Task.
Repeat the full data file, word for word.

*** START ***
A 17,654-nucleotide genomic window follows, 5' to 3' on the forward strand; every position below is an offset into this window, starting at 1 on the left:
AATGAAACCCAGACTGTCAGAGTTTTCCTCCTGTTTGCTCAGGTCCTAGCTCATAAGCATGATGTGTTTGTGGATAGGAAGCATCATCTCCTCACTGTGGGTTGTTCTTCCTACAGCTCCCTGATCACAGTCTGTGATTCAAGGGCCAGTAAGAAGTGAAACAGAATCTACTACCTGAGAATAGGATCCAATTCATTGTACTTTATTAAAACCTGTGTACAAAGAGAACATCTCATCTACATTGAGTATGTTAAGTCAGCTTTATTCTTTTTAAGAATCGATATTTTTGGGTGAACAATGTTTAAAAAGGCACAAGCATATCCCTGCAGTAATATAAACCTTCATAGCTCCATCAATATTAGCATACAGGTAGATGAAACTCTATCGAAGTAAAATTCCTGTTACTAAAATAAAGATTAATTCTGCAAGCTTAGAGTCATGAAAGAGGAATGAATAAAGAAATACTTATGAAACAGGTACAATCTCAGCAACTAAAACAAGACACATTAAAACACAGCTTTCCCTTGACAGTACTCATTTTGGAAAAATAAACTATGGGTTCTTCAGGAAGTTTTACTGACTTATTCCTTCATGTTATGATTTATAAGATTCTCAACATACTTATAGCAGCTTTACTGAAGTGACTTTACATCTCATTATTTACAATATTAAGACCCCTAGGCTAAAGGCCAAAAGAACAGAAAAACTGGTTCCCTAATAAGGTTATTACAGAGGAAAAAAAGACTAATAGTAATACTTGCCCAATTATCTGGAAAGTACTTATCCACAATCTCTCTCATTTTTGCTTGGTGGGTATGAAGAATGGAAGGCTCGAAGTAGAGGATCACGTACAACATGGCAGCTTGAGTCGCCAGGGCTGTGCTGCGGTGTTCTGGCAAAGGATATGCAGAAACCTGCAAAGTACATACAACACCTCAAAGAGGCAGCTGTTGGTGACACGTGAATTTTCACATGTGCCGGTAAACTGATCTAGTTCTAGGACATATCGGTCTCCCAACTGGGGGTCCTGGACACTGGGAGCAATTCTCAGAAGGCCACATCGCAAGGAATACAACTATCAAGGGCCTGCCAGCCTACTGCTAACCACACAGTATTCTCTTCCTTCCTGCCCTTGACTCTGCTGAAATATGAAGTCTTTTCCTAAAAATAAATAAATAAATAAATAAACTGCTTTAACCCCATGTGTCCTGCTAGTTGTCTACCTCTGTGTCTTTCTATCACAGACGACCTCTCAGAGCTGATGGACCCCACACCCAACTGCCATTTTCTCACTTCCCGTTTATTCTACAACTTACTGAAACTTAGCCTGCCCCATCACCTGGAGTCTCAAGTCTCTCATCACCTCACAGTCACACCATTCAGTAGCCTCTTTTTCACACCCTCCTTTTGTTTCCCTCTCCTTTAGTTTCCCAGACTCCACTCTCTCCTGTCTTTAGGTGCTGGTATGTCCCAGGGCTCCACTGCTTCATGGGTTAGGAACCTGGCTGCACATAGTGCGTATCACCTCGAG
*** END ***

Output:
A 17,654-nucleotide genomic window follows, 5' to 3' on the forward strand; every position below is an offset into this window, starting at 1 on the left:
AATGAAACCCAGACTGTCAGAGTTTTCCTCCTGTTTGCTCAGGTCCTAGCTCATAAGCATGATGTGTTTGTGGATAGGAAGCATCATCTCCTCACTGTGGGTTGTTCTTCCTACAGCTCCCTGATCACAGTCTGTGATTCAAGGGCCAGTAAGAAGTGAAACAGAATCTACTACCTGAGAATAGGATCCAATTCATTGTACTTTATTAAAACCTGTGTACAAAGAGAACATCTCATCTACATTGAGTATGTTAAGTCAGCTTTATTCTTTTTAAGAATCGATATTTTTGGGTGAACAATGTTTAAAAAGGCACAAGCATATCCCTGCAGTAATATAAACCTTCATAGCTCCATCAATATTAGCATACAGGTAGATGAAACTCTATCGAAGTAAAATTCCTGTTACTAAAATAAAGATTAATTCTGCAAGCTTAGAGTCATGAAAGAGGAATGAATAAAGAAATACTTATGAAACAGGTACAATCTCAGCAACTAAAACAAGACACATTAAAACACAGCTTTCCCTTGACAGTACTCATTTTGGAAAAATAAACTATGGGTTCTTCAGGAAGTTTTACTGACTTATTCCTTCATGTTATGATTTATAAGATTCTCAACATACTTATAGCAGCTTTACTGAAGTGACTTTACATCTCATTATTTACAATATTAAGACCCCTAGGCTAAAGGCCAAAAGAACAGAAAAACTGGTTCCCTAATAAGGTTATTACAGAGGAAAAAAAGACTAATAGTAATACTTGCCCAATTATCTGGAAAGTACTTATCCACAATCTCTCTCATTTTTGCTTGGTGGGTATGAAGAATGGAAGGCTCGAAGTAGAGGATCACGTACAACATGGCAGCTTGAGTCGCCAGGGCTGTGCTGCGGTGTTCTGGCAAAGGATATGCAGAAACCTGCAAAGTACATACAACACCTCAAAGAGGCAGCTGTTGGTGACACGTGAATTTTCACATGTGCCGGTAAACTGATCTAGTTCTAGGACATATCGGTCTCCCAACTGGGGGTCCTGGACACTGGGAGCAATTCTCAGAAGGCCACATCGCAAGGAATACAACTATCAAGGGCCTGCCAGCCTACTGCTAACCACACAGTATTCTCTTCCTTCCTGCCCTTGACTCTGCTGAAATATGAAGTCTTTTCCTAAAAATAAATAAATAAATAAATAAACTGCTTTAACCCCATGTGTCCTGCTAGTTGTCTACCTCTGTGTCTTTCTATCACAGACGACCTCTCAGAGCTGATGGACCCCACACCCAACTGCCATTTTCTCACTTCCCGTTTATTCTACAACTTACTGAAACTTAGCCTGCCCCATCACCTGGAGTCTCAAGTCTCTCATCACCTCACAGTCACACCATTCAGTAGCCTCTTTTTCACACCCTCCTTTTGTTTCCCTCTCCTTTAGTTTCCCAGACTCCACTCTCTCCTGTCTTTAGGTGCTGGTATGTCCCAGGGCTCCACTGCTTCATGGGTTAGGAACCTGGCTGCACATAGTGCGTATCACCTCGAG